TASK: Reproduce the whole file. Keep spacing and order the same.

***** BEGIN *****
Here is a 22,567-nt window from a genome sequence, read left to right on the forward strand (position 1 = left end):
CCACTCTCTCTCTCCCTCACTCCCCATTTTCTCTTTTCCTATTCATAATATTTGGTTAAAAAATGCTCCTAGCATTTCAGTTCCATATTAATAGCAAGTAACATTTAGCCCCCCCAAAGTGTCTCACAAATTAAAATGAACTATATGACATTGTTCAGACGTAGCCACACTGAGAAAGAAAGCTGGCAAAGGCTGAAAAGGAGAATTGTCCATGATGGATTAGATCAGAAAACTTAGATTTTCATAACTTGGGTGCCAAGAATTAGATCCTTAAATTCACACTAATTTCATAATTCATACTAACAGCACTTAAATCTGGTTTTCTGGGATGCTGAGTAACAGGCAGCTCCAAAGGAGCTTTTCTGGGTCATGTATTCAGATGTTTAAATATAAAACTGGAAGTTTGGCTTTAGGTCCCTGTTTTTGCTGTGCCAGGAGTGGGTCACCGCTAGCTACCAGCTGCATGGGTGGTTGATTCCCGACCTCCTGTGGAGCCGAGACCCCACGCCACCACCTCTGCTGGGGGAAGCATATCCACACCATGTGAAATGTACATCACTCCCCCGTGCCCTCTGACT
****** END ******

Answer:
Here is a 22,567-nt window from a genome sequence, read left to right on the forward strand (position 1 = left end):
CCACTCTCTCTCTCCCTCACTCCCCATTTTCTCTTTTCCTATTCATAATATTTGGTTAAAAAATGCTCCTAGCATTTCAGTTCCATATTAATAGCAAGTAACATTTAGCCCCCCCAAAGTGTCTCACAAATTAAAATGAACTATATGACATTGTTCAGACGTAGCCACACTGAGAAAGAAAGCTGGCAAAGGCTGAAAAGGAGAATTGTCCATGATGGATTAGATCAGAAAACTTAGATTTTCATAACTTGGGTGCCAAGAATTAGATCCTTAAATTCACACTAATTTCATAATTCATACTAACAGCACTTAAATCTGGTTTTCTGGGATGCTGAGTAACAGGCAGCTCCAAAGGAGCTTTTCTGGGTCATGTATTCAGATGTTTAAATATAAAACTGGAAGTTTGGCTTTAGGTCCCTGTTTTTGCTGTGCCAGGAGTGGGTCACCGCTAGCTACCAGCTGCATGGGTGGTTGATTCCCGACCTCCTGTGGAGCCGAGACCCCACGCCACCACCTCTGCTGGGGGAAGCATATCCACACCATGTGAAATGTACATCACTCCCCCGTGCCCTCTGACT